The SunLu Terminator3 3D Printer

By on September 21st, 2022 in news, printer

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The Terminator3 3D printer [Source: Sunlu]

Sunlu announced a new desktop 3D printer that could be among the fastest in its class.

Sunlu has been producing 3D printers for almost ten years, having successfully marketed many different models during that time. Now, the new “Terminator3” device is their latest model. It follows the standard design style of many inexpensive desktop 3D printers of this era, including:

  • Open gantry design
  • Solid base incorporating controller and power supply
  • i3-style motion system
  • Bowden-style extrusion system
  • 0.4 mm brass nozzle using 1.75mm filament
  • Shipped as a kit with simple three-step assembly
  • Build volume of 220 x 220 x 250 mm
  • Rigid aluminum extrusion frame
Build volume of the Terminator3 3D printer [Source: Sunlu]

What’s different about this device is that it includes some more sophisticated features found on more advanced models:

  • Silent 3D printing through the use of advanced stepper motor drivers. SunLu said the device runs at only 45dB, very quiet
  • Power failure detection and resume feature
  • Strong, all-metal dual-gear extruder for added grip on the filament
  • Automated 16-point leveling and calibration routine
  • Filament-out detection and automatic job pause
  • Magnetically attached flexible build plate for easy print removal
  • Belt adjustment knobs to avoid motion system slippage
Automated leveling system on the Terminator3 3D printer [Source: Sunlu]

That’s a pretty decent list of advanced features for a machine that sells for only US$279. However, there are two more features that are particularly interesting, and very rarely found on any machine.

Assembling the Terminator3 3D printer [Source: Sunlu]

The first is something Sunlu calls “Clog Detection”. They explain:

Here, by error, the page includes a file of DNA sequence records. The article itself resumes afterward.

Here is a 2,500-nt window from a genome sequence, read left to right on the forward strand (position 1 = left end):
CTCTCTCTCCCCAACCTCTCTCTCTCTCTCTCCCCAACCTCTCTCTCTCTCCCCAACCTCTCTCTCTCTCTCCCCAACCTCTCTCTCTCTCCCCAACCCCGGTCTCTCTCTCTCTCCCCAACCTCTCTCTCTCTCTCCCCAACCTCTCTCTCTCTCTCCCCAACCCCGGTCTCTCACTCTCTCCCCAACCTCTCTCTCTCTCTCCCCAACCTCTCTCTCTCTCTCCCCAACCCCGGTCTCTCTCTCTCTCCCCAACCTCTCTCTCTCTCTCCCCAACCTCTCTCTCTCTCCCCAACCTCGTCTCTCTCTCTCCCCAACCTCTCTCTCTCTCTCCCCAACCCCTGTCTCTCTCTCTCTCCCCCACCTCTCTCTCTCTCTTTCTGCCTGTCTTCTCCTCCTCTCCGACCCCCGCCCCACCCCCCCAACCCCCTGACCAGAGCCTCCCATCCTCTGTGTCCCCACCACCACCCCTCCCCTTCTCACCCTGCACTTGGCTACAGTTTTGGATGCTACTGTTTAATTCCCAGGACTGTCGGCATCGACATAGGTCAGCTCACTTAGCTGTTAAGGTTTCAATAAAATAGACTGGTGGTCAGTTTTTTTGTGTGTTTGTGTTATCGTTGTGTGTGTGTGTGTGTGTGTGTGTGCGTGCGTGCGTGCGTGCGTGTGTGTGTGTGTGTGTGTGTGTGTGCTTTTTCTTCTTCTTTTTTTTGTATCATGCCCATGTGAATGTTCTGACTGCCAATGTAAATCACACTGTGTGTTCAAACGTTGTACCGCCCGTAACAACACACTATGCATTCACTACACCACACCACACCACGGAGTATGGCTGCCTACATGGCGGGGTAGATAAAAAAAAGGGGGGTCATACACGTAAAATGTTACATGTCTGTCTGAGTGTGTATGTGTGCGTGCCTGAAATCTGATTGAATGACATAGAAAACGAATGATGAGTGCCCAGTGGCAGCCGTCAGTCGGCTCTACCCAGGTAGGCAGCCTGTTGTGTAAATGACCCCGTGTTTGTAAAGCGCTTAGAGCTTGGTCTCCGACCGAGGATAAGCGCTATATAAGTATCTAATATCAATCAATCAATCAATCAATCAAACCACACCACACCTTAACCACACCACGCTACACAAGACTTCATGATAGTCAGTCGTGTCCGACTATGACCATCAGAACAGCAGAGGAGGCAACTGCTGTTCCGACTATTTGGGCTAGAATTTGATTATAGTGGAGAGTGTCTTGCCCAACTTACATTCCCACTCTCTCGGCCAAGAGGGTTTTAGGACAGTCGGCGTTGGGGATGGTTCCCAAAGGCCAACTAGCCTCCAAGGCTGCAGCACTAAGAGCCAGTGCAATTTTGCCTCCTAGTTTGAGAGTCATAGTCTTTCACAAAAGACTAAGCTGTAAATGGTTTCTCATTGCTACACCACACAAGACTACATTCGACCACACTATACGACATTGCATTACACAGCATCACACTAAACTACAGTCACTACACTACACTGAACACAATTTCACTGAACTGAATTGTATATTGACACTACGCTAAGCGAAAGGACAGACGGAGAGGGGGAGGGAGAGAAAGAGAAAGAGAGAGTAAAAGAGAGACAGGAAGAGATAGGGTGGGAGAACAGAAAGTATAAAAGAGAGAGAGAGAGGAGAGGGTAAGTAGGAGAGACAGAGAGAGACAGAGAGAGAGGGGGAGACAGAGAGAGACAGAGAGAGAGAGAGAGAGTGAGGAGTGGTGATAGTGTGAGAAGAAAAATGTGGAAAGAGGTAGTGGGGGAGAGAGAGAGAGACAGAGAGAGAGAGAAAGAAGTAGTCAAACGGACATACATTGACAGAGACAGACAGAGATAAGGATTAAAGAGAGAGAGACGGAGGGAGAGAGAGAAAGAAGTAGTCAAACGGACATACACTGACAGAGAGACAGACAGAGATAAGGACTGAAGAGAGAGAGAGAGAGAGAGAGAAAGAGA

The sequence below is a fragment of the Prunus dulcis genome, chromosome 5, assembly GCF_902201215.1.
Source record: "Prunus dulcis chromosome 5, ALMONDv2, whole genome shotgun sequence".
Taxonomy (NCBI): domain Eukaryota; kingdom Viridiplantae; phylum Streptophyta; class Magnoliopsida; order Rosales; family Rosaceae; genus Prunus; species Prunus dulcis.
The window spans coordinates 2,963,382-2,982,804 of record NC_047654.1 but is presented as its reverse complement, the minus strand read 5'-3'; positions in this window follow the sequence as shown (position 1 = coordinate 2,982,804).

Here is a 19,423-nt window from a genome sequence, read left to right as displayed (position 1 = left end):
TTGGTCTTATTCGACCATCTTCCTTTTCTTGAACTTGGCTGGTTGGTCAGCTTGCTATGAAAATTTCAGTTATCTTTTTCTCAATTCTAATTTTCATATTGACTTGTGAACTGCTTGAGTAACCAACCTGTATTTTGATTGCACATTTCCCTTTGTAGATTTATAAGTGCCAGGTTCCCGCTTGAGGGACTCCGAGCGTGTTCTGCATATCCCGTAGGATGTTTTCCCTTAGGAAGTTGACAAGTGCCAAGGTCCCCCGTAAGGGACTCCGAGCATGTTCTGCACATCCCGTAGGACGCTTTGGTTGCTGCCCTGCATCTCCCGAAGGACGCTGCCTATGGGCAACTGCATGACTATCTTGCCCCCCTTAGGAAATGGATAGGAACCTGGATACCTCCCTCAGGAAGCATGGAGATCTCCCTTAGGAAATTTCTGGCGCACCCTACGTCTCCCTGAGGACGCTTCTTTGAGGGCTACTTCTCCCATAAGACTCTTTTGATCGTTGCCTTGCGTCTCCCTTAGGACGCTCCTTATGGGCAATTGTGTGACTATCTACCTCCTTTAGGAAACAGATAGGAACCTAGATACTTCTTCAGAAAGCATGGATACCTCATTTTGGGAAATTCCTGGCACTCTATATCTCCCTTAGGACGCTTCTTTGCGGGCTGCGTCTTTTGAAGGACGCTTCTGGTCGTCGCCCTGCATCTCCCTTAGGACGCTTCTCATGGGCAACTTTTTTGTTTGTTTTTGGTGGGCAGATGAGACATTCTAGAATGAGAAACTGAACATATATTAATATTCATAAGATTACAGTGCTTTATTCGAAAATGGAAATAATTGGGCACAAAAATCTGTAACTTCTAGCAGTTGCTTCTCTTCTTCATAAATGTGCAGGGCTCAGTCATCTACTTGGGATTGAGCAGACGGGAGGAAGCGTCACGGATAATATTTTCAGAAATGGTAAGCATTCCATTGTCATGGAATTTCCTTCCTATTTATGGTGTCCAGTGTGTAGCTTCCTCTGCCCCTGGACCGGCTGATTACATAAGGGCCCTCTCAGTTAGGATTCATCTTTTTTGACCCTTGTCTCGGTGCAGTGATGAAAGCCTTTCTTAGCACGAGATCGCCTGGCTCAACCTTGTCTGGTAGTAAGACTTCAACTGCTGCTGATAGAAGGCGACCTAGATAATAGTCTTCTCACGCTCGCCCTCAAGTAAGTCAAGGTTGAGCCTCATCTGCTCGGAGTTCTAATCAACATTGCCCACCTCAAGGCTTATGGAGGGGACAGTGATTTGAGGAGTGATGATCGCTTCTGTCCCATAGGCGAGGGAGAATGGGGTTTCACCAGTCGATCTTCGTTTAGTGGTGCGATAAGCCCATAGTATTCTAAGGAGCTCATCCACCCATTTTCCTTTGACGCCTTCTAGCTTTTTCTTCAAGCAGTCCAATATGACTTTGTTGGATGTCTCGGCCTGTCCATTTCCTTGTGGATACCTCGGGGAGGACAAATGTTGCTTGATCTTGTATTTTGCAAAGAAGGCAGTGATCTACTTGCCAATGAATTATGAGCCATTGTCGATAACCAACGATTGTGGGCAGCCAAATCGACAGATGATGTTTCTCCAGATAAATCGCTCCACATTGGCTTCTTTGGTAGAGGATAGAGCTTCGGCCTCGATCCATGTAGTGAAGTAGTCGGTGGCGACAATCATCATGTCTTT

“Pauses printing and returns to standby when a clogged nozzle is detected. After unclogging the nozzle, continue the printing process to complete the model printing. Avoid failures caused by nozzle clogged.”

It’s not quite clear how this works, but I suspect Sunlu has some kind of sensor that determines if the filament is actually moving. When a clog in the nozzle occurs, that prevents forward motion of the filament. Thus, a filament motion sensor would be able to detect a clog.

The system then pauses and alerts the operator to fix the problem.

Terminator3 3D printer magnetic build plate [Source: Sunlu]

I’m quite interested in this feature, because clogs are something that happens quite frequently when using desktop FFF 3D printers, and it’s not always easy to notice until your print job has failed. This new clog detection system just might be able to allow resumption of a job even when a clog occurs. That’s a feature very few 3D printers have, and just thinking about it, all of them should have it.

The second and perhaps even more interesting feature is the print speed. Sunlu said the Exterminator3 can print at an astonishing rate of 250mm/s. This is five times faster than typical desktop 3D printers that run at a mere 50mm/s.

Theoretically the Terminator3 could complete jobs far quicker than other devices. However, it won’t be 5X as fast. That’s because the highest speed is only reached during long, straight movements, and most prints have a variety of toolpath movements required. Nevertheless, the print speeds should be quite good on this device.

What is a bit puzzling is how Sunlu achieves these speeds. It’s easy to set the print speed to whatever you want on any desktop 3D printer. But if you exceed the practical speed limit the print quality simply goes down rapidly. The question here is whether the Exterminator3 can produce good quality prints at such high speeds.

In order to run at high speeds, the following features should be present:

  • Extremely rigid frame to avoid vibrations
  • High speed controller to manage rapid motions
  • Powerful extruder to keep up with the speed

It’s hard to say, but it would appear that the Terminator3 might have a rigid frame, but it could have some extra bars to keep the gantry from moving. We don’t know what controller Sunlu is using here, but powerful controller boards are increasingly common, so that’s probably not the issue. As for the extruder, they seem to have the correct design for higher speeds.

It could very well be that this machine does indeed perform properly at such high speeds. However, I’d like to see it running at 250mm/s and examine the output to be completely certain.

Via Sunlu

By Kerry Stevenson

Kerry Stevenson, aka "General Fabb" has written over 8,000 stories on 3D printing at Fabbaloo since he launched the venture in 2007, with an intention to promote and grow the incredible technology of 3D printing across the world. So far, it seems to be working!

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